Not much remained now of OS l87; nice, though, and familiar features all the way. Oakwoodhill - Walliswood - Ewhurst Green - Cranleigh - and at last into the home paddock of Loxhill. Never take old friends for granted, though. As we came down the valley towards Vann, the bold brow of Blackdown stood sharp-etched against a fragile sky, the trees along The Raswell were dying flames in the dipping sun, and a small group of grazing deer turned at our approach and made for cover in the woods below Burgate House. A memorable few minutes at the close of play.
The spell was broken in the hubbub of DA tea at Sally Lunn's in Witley, outdoor faces being filled as reward for the day's labours. Just time for a toasted bun and a cuppa before the farewells - and into the dark for the last miles home. Thank you Chris and Helen for organising it all, for the immaculate map-reading and the precision timing; and thank you Barry, Russ and Clive for your company. I must try to hang on again some time.
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A CTC member from the Lake District has written to ask if any DA members have old CTC or Cycling Club badges, metal or cloth, which they would like to sell or donate to his collection. He's particularly interested in DA bars or 'crescents'.
Please contact Tom Houghton, 3, St. Anne's Cottages, Ellerigg Rd., Ambleside, LA22 9EU. Tel. 096 632054.
Congratulations to John and Guy Clark who won the clubroom Treasure Hunt with a maximum possible score of 10 marks. Linda Pack did well to score 7 in a lone effort. The six competing teams said they'd enjoyed the evening, but would have liked to have seen more participants during their riverside ramble. (Perhaps the snail population didn't mind!)
Members may be interested to learn that 'Get on Your Bike', Bridge Street, Godalming, is open on Sunday mornings. If you need a vital spare part, help with a repair or just an objective for a mornings ride, Dave Sears would be pleased to see you.
'La Alpina' cycle roof-rack, takes up to four bikes, suit most cars with gutters, £5 per day, 20% to club funds. Chris and Helen Juden, Godalming 25794.
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The clothing advertisements in "Cycling" show that skin arms and skin legs are now widely available. What next? Skin heads?
Is a Social Secretary really necessary?
Since being appointed, I've organised several Social Events which have all been plagued by lack of support, with numbers inevitably boosted by roping in willing friends and neighbours.
I feel that DA funds shouldn't be frittered away on subsidising such 'Social failures'.
Is it more enjoyable for the current membership to achieve the necessary 'togetherness' on the bike rather than on the dance floor (or in the skittle alley, motor boat etc!!)
Comments please from (passive) active members!
Since this letter was written the Annual Dinner and Dance has had to be cancelled because of lack of support thereby highlighting the current situation. SO PLEASE LETS HAVE YOUR VIEWS ON THE SUBJECT.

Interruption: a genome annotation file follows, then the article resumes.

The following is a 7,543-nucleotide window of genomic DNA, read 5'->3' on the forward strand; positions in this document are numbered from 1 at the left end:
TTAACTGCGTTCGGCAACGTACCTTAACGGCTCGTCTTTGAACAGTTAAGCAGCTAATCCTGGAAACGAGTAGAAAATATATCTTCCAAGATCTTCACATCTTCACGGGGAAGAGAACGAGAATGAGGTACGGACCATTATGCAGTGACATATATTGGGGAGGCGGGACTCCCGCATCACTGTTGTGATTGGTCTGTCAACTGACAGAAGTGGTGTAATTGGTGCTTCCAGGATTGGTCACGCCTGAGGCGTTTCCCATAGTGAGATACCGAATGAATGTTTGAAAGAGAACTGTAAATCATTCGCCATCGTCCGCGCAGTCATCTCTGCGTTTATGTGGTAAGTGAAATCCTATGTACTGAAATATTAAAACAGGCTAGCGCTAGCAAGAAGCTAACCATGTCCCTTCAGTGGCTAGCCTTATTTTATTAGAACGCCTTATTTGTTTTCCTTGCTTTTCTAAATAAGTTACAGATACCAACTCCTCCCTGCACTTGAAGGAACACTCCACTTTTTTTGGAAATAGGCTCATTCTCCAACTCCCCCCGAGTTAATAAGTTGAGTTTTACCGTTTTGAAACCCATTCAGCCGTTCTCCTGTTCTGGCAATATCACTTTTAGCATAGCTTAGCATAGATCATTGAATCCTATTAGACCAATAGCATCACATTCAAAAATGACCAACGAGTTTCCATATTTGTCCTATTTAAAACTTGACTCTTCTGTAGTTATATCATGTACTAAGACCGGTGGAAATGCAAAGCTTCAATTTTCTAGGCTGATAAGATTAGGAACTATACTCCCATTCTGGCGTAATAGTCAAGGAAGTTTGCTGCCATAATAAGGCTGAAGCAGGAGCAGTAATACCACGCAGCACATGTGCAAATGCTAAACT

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MOSS TRAVEL - NORMANDY 1987
Les Moss is organising a tour in late May, 1987, 22nd - 26th May inclusive. Accommodation will be in reasonable hotels with a grand dinner on the evening of Monday 25th May.
This short tour will be a social occasion at a leisurely pace to enable you to enjoy the French countryside and cuisine.
Tandems will be particularly welcome. Contact Les on WOKING 63262 if you want your name added to the list. DON'T DELAY - DO IT TODAY.
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THE D.A. PHOTOGRAPHIC COMPETITION
October saw a Saturday night meeting of cycling 'snappers' in the Club Room at Guildford. This year the whole format of the Competition was changed to make the event less formal and more accessible to the ordinary club member who occasionally takes photographs.
The rules are simple:-
a. Competitions for Slides and Prints (any size).
b. No photographs over 3 seasons old (i.e. next year none eligible taken before 1 Jan 84).
c. Limit of six pictures per entrant; any mix slides to prints.
d. Winners to be selected by audience voting.
The actual event saw the rules generally evolve during the evening. All present enjoyed seeing the large selection of holiday slides and prints and general opinion was that the informality of the evening was terrific.
Chris Juden won the slide section with a photo of Helen against a mountain background (which can be seen in the latest Cycletouring). Les Warner won the print section with a photo of his cycle leaning against a tree in beautiful autumn scene.
Following the competition those present were treated to an excellent slide show of a cycling and mountaineering (yes real vertical rock face stuff!) by David Whittle. Many of the scenes were beautifully dramatic and the Italian mountains produced thrilling climbing shots.